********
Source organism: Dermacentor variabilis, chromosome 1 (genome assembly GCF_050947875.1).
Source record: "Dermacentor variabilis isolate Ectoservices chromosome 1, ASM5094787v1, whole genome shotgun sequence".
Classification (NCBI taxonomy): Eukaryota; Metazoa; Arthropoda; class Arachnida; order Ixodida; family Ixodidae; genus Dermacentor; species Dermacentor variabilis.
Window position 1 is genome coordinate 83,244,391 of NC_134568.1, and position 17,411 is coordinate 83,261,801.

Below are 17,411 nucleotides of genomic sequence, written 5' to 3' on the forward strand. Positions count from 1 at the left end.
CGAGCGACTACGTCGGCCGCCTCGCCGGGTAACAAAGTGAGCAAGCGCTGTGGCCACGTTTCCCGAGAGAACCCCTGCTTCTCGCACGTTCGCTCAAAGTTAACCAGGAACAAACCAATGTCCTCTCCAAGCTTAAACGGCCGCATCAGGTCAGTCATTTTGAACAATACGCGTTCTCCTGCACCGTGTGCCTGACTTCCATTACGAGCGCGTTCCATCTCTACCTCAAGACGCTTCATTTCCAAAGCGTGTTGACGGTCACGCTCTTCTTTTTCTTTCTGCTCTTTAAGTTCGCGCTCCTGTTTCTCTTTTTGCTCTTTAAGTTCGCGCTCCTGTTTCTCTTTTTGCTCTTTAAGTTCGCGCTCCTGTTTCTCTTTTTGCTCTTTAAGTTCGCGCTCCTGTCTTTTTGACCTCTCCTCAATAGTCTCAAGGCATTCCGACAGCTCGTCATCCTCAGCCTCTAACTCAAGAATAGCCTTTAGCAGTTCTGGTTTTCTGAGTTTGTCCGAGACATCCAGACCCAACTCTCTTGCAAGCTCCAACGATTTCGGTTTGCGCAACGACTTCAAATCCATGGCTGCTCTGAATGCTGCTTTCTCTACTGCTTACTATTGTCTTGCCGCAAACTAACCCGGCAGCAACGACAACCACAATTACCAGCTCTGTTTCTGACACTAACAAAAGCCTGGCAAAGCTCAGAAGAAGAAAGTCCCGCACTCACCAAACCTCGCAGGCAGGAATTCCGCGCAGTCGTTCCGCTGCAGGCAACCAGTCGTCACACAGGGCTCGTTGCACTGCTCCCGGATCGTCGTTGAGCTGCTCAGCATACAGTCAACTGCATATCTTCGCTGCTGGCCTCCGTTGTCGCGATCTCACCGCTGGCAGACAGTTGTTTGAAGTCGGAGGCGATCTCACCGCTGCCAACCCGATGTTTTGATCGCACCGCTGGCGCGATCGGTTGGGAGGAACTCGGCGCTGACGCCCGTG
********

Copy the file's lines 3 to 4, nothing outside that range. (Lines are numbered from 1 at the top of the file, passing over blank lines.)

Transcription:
Classification (NCBI taxonomy): Eukaryota; Metazoa; Arthropoda; class Arachnida; order Ixodida; family Ixodidae; genus Dermacentor; species Dermacentor variabilis.
Window position 1 is genome coordinate 83,244,391 of NC_134568.1, and position 17,411 is coordinate 83,261,801.